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LOS ANGELES (Reuters) - Some six million Americans watched the Tony Awards on television on Sunday, down sharply from last year's televised ceremony when pop culture juggernaut "Hamilton" dominated the show.
CBS said on Monday that 6.1 million people watched Sunday's three-hour awards show, broadcast from New York's Radio City Music Hall, where a revival of musical "Hello Dolly!" and new teenage angst musical "Dear Evan Hansen" were the big winners.
This year's TV audience marked a more than 30 percent drop from 2016's television audience of 8.7 million viewers - a 15-year high for the annual awards show celebrating the best of American theater.
The audience in advertisers' coveted 18- to 49-year-old demographic tumbled even more steeply, by about 44 percent, the data showed.
"Hamilton," a musical that tells the history of America's founding fathers through hip-hop lyrics and casts African-American and Latino actors in the roles of figures like George Washington, Alexander Hamilton and Aaron Burr, won 11 Tony Awards in 2016.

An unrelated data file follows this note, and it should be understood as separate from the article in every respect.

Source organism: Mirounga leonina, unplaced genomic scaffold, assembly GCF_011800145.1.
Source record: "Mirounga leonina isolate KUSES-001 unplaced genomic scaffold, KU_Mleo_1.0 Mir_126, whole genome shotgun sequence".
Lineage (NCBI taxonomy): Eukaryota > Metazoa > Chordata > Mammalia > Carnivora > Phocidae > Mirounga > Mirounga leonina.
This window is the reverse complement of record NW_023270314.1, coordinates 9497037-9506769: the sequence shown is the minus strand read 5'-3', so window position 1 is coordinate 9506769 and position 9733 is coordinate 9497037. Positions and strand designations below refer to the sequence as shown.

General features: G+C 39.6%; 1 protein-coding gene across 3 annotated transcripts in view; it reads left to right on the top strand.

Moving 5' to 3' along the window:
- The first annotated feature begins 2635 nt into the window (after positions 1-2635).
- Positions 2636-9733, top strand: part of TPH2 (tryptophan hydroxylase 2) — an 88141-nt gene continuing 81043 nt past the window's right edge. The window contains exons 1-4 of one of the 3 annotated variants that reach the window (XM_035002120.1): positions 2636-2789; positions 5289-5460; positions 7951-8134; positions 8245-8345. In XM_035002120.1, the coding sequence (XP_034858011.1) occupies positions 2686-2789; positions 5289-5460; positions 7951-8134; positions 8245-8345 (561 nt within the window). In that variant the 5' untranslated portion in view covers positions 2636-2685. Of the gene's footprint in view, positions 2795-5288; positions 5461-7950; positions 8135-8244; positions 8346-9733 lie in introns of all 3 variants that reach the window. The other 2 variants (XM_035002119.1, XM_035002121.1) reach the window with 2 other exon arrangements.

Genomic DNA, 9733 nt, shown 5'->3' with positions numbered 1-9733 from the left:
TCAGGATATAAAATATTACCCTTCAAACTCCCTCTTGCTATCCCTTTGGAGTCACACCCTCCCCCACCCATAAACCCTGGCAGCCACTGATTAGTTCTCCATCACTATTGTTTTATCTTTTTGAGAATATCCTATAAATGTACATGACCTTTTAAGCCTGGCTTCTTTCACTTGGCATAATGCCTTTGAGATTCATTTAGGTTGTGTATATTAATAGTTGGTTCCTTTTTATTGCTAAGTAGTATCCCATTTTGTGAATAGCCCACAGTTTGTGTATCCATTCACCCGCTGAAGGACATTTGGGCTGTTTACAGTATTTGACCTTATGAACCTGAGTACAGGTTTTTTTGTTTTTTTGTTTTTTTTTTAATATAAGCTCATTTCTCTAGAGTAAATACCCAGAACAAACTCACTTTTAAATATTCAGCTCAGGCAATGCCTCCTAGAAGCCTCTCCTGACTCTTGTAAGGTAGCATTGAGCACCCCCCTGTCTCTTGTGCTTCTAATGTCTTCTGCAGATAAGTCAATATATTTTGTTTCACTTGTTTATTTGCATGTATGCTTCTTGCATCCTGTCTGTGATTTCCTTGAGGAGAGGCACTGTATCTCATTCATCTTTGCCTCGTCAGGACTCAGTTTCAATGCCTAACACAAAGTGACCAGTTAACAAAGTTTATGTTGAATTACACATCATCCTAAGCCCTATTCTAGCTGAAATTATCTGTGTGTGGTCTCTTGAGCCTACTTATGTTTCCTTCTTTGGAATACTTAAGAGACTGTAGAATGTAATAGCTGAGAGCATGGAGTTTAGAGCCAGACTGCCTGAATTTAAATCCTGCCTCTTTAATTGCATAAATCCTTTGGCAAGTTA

Already the hottest ticket on Broadway, productions of the Lin-Manuel Miranda musical have now opened or are about to open in Chicago, Los Angeles and London.
On Sunday, "Dear Evan Hansen" won six Tonys, and "Hello Dolly!" starring Bette Midler, took home four awards in a ceremony hosted by Oscar-winning actor Kevin Spacey.
Spacey, who spent much of the show joking about not being the first choice for the job, got mixed reviews.
The New York Times deemed it an "uneven night," and Variety said Spacey "fell flat," while the Los Angeles Times said Spacey was "sweet, corny and touching."
Reporting by Jill Serjeant, editing by G Crosse